Saving Europe with… ABS?!
The European Central Bank is mulling creative measures to stave off deflation but one of them, revamping a market that was at the heart of the financial crisis, will take time with no guarantee it will take off.
It is scrambling to boost Europe’s market for securitized assets – those backed by loans.
The Return of the Renminbi Rant
China’s currency, the renminbi, has been weakening in recent months, resurrecting familiar charges of manipulation, competitive devaluation, and beggar-thy-neighbor mercantilism. In mid-April, the US Treasury expressed “particularly serious concerns” over this development, underscoring what has long been one of the most contentious economic-policy issues between the United States and China.
This is a timeworn debate — politically inspired and grounded in bad economics — that does a serious disservice to both sides by diverting attention from far more important issues affecting the US-China economic relationship. Taken to its extreme, America’s accusations risk pushing the world’s two largest economies down the slippery slope of trade frictions, protectionism, or something even worse.
Swiss Government rejects multilateral automatic exchange deals
The Swiss government has announced it will not sign multi-lateral international agreements for automatic exchange of tax information, only bilateral ones that deal with regularization of the past and market access for banks. It also intends to switch its FATCA agreement with the US from Model 2 to Model 1, under which account data is collected by domestic tax authorities and exchanged reciprocally.
Sound of silence sweeps across asset classes
Global markets are less volatile than at any time in almost a decade as central bank intervention has sent share prices to record highs and interest rates to historic lows.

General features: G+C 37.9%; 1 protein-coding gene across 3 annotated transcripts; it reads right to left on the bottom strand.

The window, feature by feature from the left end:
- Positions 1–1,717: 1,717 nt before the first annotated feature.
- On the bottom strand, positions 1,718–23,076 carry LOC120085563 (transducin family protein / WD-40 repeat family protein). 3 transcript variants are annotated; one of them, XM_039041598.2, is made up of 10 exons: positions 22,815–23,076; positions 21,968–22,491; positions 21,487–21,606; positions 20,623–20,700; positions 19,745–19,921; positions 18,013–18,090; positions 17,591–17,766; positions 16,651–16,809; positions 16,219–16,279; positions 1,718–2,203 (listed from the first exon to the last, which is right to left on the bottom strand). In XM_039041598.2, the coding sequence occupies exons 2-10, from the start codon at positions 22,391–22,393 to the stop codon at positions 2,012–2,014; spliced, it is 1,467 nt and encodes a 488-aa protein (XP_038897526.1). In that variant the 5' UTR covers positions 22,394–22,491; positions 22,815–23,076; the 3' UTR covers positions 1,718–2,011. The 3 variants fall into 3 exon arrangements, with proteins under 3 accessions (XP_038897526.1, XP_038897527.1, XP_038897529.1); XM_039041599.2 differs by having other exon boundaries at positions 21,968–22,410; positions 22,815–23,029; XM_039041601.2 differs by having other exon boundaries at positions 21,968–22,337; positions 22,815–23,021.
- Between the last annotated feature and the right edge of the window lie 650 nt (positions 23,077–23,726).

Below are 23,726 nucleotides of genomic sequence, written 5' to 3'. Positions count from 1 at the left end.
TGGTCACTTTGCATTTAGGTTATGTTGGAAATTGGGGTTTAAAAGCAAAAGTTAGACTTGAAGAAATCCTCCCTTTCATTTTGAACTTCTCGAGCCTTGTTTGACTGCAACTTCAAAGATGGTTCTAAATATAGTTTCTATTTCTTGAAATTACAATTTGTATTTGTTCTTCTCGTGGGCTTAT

Gauges of market volatility for currencies, equities, bonds and oil have all plummeted, with analysts attributing the falls to the widespread view that official interest rates will remain exceptionally low for a long time.
But some analysts see echoes of the period of calm before the last financial crisis. George Magnus, economic adviser to UBS, said there was a resemblance to the so-called “Great Moderation” period leading up to 2007. “The previous Great Moderation ended in great volatility; this one may well do so too,” he warned in a note.
Daily Bell Interview with Ron Holland – on the US imperium, coming dollar difficulties and the advantages of investing abroad
Their [the Fed’s] ultimate goal is to create wealth and a sense of well-being for the wealthiest 1% of the population. They are buying off this tiny percentage of our population because they have the power while they make the rest of us poorer and take what we have earned. I hear all of the propaganda against the oligarch friends of Putin in Russia. These wealthy few keep Putin in power and he does in general represent their interests but at least he loves his country and wants the best for his nation. America and other countries in the West also have our “secret oligarchs” and wealthy families that run the show.
Governments have always been run this way – lip service for the poor and under-privileged, false democracy for the masses but in the real world, only the powerful elites have any real political power. This has been the case for thousands of years and it will not change.
ECB Strategy for 2014: Whatever it takes 2.0
Draghi to Merkel: “It’s all about keeping everybody happy, whatever it takes. Play that tune Angie, play it with a smile…if you please.”